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Lincoln-Douglas Debates, Overview (Divine, 2007)

Textbook

Robert A. Divine, et al., The American Story, 3rd ed., vol. 1 (New York:  Pearson Education, Inc., 2007), 369-370.

In the series of debates that focused national attention on the Illinois senatorial contest, Lincoln hammered away at the theme that Douglas a covert defender of slavery because he was not a principled opponent of it. Douglas responded by accusing Lincoln of endangering the Union by his talk of putting slavery on the path to extinction. Denying that he was an abolitionist, Lincoln made a distinction between tolerating slavery in the South, where it was protected by the Constitution and allowing it to expand to places where it could legally be prohibited.  Restriction of slavery, he argued, had been the policy of the Founders, and it was Douglas and the Democrats who had departed from the great tradition of containing an evil that could not be immediately eliminated.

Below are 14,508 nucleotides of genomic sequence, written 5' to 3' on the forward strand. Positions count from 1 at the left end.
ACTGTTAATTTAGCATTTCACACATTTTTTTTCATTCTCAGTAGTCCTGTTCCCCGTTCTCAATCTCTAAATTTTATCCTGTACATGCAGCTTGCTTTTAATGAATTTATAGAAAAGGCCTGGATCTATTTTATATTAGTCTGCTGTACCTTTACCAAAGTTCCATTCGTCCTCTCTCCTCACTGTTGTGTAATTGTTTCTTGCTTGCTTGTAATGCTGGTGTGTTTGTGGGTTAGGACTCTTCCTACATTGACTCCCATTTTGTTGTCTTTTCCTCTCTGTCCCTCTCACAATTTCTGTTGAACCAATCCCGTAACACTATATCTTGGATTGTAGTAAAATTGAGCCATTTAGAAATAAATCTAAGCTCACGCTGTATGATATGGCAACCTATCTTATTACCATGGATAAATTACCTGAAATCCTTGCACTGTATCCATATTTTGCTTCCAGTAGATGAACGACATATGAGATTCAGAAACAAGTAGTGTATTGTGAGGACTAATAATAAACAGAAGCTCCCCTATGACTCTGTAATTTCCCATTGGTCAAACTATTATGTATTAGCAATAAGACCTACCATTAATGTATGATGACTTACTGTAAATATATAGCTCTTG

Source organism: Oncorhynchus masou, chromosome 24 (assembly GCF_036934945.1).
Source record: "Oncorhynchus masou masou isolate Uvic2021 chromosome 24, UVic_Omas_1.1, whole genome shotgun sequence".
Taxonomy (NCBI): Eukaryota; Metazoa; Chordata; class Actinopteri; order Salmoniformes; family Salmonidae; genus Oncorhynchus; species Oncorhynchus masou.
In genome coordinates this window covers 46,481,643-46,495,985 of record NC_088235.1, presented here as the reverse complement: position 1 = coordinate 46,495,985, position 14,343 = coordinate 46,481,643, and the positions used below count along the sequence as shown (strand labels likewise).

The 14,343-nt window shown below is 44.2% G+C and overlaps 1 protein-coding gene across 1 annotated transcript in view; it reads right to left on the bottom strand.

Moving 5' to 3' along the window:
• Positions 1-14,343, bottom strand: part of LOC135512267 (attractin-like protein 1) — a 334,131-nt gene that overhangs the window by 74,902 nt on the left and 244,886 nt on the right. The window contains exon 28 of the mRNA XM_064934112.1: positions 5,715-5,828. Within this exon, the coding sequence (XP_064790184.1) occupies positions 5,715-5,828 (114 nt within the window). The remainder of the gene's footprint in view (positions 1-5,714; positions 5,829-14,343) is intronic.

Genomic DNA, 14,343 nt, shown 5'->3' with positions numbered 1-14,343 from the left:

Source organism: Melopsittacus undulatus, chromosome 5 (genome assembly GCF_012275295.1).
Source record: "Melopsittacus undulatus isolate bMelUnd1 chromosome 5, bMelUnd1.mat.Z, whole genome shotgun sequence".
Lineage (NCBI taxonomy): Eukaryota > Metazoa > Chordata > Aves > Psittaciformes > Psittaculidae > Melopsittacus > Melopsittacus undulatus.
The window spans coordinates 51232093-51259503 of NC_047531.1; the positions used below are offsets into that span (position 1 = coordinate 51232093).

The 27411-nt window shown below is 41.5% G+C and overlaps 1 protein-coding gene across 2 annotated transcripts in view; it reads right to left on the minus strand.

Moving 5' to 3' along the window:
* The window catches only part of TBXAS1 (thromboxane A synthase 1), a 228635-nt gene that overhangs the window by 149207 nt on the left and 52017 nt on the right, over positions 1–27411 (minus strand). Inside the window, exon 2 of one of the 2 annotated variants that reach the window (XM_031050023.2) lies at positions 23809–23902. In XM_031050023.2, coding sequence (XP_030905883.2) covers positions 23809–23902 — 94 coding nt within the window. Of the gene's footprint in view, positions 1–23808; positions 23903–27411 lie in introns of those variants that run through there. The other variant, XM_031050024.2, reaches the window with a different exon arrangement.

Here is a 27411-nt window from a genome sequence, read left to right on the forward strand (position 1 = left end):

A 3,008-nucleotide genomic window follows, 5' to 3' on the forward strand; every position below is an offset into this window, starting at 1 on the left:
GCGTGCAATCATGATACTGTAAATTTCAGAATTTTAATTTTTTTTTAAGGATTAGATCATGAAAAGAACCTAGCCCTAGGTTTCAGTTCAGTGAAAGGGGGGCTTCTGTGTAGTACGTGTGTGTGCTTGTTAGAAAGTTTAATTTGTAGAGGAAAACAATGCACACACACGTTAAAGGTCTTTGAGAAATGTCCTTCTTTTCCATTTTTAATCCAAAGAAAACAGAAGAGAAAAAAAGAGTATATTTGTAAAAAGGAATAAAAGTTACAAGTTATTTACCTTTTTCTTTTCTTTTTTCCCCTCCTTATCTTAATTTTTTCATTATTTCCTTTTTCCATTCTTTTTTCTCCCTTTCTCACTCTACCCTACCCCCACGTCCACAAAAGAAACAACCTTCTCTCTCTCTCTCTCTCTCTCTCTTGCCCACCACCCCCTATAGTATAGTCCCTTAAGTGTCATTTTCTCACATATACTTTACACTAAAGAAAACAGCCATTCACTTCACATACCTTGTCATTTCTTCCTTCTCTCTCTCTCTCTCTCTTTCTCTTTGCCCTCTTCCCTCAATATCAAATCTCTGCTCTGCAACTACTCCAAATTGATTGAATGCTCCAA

How to Cite This Page: "Lincoln-Douglas Debates, Overview (Divine, 2007)," House Divided: The Civil War Research Engine at Dickinson College, http://hd.housedivided.dickinson.edu/node/21094.